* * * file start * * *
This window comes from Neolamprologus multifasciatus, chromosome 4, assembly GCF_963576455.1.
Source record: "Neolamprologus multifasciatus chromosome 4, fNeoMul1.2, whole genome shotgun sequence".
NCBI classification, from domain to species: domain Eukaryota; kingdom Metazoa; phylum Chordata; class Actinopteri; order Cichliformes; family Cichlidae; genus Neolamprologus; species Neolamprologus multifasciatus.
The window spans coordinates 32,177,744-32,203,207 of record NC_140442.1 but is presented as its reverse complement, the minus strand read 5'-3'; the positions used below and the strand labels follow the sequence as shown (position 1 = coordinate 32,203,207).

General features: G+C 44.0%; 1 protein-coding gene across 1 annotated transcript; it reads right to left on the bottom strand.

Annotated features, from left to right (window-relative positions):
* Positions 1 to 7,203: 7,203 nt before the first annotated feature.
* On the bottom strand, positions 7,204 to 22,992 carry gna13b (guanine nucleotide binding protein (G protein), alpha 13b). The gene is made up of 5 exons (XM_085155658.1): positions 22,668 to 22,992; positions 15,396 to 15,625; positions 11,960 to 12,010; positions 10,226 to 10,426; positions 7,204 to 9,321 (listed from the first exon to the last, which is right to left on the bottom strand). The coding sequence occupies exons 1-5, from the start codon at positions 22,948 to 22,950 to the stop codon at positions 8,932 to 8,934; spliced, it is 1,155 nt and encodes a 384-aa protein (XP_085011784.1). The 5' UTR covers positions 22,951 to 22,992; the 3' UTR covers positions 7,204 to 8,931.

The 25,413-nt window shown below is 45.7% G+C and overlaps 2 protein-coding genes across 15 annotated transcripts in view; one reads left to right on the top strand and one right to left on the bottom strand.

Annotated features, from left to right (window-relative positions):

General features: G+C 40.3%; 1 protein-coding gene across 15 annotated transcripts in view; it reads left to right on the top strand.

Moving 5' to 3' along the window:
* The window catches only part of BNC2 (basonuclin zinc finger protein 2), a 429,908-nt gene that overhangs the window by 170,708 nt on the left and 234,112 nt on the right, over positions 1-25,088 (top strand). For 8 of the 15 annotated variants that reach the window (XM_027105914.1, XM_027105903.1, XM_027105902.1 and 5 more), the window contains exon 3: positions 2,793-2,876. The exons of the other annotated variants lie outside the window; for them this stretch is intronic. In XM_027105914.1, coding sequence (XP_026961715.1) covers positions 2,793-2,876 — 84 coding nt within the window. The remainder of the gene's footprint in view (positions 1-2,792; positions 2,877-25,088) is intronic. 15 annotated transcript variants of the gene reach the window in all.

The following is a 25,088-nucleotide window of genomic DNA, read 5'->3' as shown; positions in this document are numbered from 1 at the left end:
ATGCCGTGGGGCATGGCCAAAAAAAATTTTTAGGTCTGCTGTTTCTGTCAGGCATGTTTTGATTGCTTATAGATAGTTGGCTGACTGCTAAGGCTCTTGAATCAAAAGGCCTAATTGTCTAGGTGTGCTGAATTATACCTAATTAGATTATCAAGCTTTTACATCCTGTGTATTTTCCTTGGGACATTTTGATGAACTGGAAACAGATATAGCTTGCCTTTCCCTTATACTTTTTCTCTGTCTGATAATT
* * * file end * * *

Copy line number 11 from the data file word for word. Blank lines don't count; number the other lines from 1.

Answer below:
General features: G+C 40.3%; 1 protein-coding gene across 15 annotated transcripts in view; it reads left to right on the top strand.